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Donovan McNabb, Revisited

Posted by Brian Tinsman on July 29, 2011 – 7:27 pm

I guess the good news for football fans is that Brett Favre won’t be returning to Minnesota for another year (sorry ESPN).

For the first time tonight, the organization confirmed and announced what many of you already knew: that Donovan McNabb is headed out of town.  It has been a hot topic to sit on, and one that we can finally provide some information about.

At tonight’s press conference with head coach Mike Shanahan, he discussed the process that it took to deal McNabb after only one season.

“I thought he did fit within our system and did the right things that he could be a top notch player for us,” he said.  “At the end of the day, it just didn’t work out quite the way we wanted it to.  We would have had  to make a commitment of three or four years and I was not wanting to do that with the year that I spent.”

Essentially this confirms what pundits had predicted all along: McNabb didn’t fit the system and the money that he was going to be receiving made it a deal breaker.  Shanahan then went on to explain how much of a good guy he thought Donovan was.

“Doesn’t mean that Donovan can’t still play at a very high level,” he said.  “I think the world of him. He really handled himself in a class manner. In the best interest of this organization in evaluating everything I thought it was better to go on.”

That’s pretty high praise for a guy that the organization traded for a pair of sixth round picks.  This calls for a trip down memory lane to establish where it all went wrong.

Background- Welcome to town:

Donovan McNabb’s tenure with the Washington Redskins was a brief one, but it covered the full emotional spectrum.  He was brought here to be a savior and provide the team with an opportunity to win now.  Throw in the fact that he was the former franchise quarterback of a division rival, it was a dream scenario in the district.

Nine months later, those dreams had turned to nightmares, as the team finished at 6-10 and McNabb was benched for the last three games.

On the season, McNabb had a 58.3 percent completion rating for 3,377 yards and 14 touchdowns with 15 interceptions in 13 games.

Maybe the the pieces around him weren’t up to snuff.  The running game was sputtered and struggled to stay healthy, forcing the offense to become one-dimensional.  The receiver corps also struggled with injury and and a bad combination of youth and age.  The offensive line took time to develop in the zone-blocking scheme and McNabb had no time to look downfield.

At the end of the day, for many reasons, it simply didn’t work on the field.  Complicating matters off the field, was the fact that McNabb was due a large contract as part of his extension, an albatross under the new salary cap.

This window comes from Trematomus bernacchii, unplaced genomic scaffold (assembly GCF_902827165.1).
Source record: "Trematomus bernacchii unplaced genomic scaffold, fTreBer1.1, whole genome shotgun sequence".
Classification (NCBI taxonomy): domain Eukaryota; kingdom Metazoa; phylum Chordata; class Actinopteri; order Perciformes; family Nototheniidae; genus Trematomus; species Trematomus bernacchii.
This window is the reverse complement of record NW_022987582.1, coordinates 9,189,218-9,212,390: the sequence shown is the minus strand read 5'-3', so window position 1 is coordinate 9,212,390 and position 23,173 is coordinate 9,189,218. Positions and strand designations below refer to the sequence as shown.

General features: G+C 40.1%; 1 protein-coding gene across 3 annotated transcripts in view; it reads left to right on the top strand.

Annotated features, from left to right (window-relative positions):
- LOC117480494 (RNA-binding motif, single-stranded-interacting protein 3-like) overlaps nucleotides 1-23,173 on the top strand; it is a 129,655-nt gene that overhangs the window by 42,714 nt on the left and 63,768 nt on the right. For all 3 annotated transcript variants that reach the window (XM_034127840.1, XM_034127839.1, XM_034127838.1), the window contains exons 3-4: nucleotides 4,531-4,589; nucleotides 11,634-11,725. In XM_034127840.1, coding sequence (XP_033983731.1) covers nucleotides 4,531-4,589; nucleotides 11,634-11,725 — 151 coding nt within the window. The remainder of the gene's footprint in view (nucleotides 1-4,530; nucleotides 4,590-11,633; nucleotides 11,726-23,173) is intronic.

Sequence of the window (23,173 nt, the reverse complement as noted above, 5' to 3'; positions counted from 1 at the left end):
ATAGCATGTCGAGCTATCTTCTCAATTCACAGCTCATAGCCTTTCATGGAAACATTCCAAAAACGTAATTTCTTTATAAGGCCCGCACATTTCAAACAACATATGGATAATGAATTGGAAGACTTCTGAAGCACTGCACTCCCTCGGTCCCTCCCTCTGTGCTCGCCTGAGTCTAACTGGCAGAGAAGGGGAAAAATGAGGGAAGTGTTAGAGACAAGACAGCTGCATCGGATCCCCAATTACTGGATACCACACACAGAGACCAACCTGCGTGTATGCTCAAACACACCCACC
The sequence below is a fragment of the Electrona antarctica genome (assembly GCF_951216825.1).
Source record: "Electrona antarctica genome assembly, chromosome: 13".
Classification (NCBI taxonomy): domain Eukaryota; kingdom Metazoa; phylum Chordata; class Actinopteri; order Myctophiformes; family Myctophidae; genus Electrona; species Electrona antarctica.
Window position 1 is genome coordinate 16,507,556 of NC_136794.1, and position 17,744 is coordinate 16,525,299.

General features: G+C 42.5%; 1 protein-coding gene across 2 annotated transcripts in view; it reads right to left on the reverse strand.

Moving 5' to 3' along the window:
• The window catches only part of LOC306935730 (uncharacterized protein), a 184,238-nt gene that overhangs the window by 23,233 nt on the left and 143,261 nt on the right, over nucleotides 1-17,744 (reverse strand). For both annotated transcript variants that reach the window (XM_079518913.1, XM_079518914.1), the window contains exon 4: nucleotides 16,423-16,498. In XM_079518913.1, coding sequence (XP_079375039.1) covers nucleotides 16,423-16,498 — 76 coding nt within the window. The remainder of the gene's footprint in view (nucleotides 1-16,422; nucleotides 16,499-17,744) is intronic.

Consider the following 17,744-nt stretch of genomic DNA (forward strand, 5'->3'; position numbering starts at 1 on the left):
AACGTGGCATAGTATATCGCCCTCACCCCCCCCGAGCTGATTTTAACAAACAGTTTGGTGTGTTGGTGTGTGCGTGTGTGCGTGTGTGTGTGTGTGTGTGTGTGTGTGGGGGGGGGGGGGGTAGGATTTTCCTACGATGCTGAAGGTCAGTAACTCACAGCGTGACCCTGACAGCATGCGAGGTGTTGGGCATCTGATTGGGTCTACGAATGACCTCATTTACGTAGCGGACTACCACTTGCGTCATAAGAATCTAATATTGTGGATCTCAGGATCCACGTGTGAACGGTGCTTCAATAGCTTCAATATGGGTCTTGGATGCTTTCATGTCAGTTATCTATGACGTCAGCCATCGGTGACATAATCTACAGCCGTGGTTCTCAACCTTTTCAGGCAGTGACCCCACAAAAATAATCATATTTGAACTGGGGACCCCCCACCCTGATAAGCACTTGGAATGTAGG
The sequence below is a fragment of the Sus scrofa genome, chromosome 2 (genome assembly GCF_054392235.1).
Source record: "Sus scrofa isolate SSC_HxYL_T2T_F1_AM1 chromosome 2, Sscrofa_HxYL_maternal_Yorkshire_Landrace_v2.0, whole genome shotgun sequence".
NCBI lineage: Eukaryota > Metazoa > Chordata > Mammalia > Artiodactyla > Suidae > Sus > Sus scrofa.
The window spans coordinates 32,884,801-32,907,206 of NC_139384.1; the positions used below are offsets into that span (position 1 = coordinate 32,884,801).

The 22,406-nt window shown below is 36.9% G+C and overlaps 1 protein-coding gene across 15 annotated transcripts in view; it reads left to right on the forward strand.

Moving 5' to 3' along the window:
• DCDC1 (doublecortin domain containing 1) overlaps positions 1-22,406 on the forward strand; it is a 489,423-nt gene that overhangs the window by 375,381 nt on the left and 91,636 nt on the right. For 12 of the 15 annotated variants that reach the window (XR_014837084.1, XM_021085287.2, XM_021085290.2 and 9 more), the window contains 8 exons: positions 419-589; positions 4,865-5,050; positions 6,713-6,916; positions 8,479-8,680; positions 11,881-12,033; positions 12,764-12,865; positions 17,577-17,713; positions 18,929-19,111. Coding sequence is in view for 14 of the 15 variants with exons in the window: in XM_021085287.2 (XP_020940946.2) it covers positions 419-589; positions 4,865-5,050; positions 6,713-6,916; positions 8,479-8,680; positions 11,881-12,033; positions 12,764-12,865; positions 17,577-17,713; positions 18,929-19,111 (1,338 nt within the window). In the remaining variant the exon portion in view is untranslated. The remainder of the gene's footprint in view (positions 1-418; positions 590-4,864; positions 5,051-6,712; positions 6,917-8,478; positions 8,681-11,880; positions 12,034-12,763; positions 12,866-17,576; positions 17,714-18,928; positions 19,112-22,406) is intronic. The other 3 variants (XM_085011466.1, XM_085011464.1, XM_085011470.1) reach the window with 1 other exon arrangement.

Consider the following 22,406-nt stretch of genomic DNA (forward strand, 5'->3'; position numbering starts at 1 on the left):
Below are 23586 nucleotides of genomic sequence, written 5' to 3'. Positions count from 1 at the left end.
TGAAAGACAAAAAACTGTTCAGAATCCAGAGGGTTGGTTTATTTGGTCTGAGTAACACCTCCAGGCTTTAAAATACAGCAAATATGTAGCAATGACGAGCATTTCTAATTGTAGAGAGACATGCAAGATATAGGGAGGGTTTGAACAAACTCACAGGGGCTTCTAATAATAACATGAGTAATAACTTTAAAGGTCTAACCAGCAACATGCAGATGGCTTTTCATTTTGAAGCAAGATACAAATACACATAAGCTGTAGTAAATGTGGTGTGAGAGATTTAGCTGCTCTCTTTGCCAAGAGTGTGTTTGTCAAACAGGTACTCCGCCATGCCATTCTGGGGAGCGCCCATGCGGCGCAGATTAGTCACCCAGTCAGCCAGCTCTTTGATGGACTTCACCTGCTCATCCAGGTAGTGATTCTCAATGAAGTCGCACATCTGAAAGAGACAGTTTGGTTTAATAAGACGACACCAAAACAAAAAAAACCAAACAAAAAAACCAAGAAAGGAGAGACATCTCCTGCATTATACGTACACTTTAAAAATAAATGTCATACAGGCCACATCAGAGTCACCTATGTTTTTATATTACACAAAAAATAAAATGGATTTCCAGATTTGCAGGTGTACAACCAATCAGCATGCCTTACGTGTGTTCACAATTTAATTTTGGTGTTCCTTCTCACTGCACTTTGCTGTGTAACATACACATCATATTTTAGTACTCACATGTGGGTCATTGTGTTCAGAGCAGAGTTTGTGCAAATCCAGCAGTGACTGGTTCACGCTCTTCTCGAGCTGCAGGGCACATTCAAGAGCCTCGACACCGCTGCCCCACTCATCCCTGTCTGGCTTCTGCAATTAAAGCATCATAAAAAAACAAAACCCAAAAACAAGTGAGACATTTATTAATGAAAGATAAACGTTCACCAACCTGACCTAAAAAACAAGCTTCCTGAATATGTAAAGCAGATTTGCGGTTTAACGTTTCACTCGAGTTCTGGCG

Why the trade makes sense:

Just like the Jarmon-Gaffney trade earlier this week, this trade is a net-positive for the team.  You can’t undo the decisions to bring him to Washington, so you take lemons and trade them for next year’s oranges.  Something like that.

The organization wants to try other options at quarterback, and got value back for a player that didn’t fit the system.  Even if it’s not a replacement of the price that they invested in getting him (secoond and fourth round picks), McNabb brought back picks to a head coach and general manager that do very well in the late rounds of the draft.

Another factor to consider is the cap flexibility that comes from shedding a large contract.  McNabb was not a player that factored into the team’s plans, but was due to earn a large chunk of the $120 million cap.  By shedding him, it allows the team to replace him with a splashy addition or shore up multiple positions on the roster.  This is a savvy move for an organization that needs to address multiple areas.

Why this trade might stink:

While the Redskins were able to get him out the division, he is still in the conference and goes to a Vikings team that is looking for the final piece at quarterback.  The Vikings could be a contender in the NFC, depending on the targets they sign for him to feed the ball to.  They have a good running game to take the pressure off him, and even Shanahan admitted that there’s a chance that he could have a very good year.

After bringing him to town on Easter Sunday, 2010, McNabb will return to DC with the Vikings on Christmas Eve, 2011.  McNabb had a good showing against his former team in Philadelphia last season, and will be motivated when he comes back to play the Redskins.

The Fallout:

In Washington, Mike Shanahan has a reputation for building through the draft and finding diamonds in the rough in the later rounds.  Those two picks will be used to build the next great Redskins team more than McNabb would have.

In Minnesota, there’s no guarantee that McNabb will fare any better than he did in Washington.  By the time the Redskins face the Vikings in Week 16, there’s a chance that he’s backing up rookie quarterback Christian Ponder.

This trade shouldn’t make anyone very excited, but the Redskins should feel relieved.  It’s bittersweet, but it brings closure to a huge distraction here in Washington.

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Posted in Uncategorized | 3 Comments »

3 Responses to “Donovan McNabb, Revisited”

  1. By RussianBreadMaker on Jul 29, 2011 | Reply

    Why are you revisiting McNabb? He’s gone.

  2. By Patrick on Jul 29, 2011 | Reply

    Not to nit-pick. But I think you mean Christian Ponder? Jake Locker is a Titan. There’s so much going on right now it’s easy to get confused.

  3. By Brian Tinsman on Jul 29, 2011 | Reply

    You, sir, are 1000% correct 🙂 thanks for the heads up

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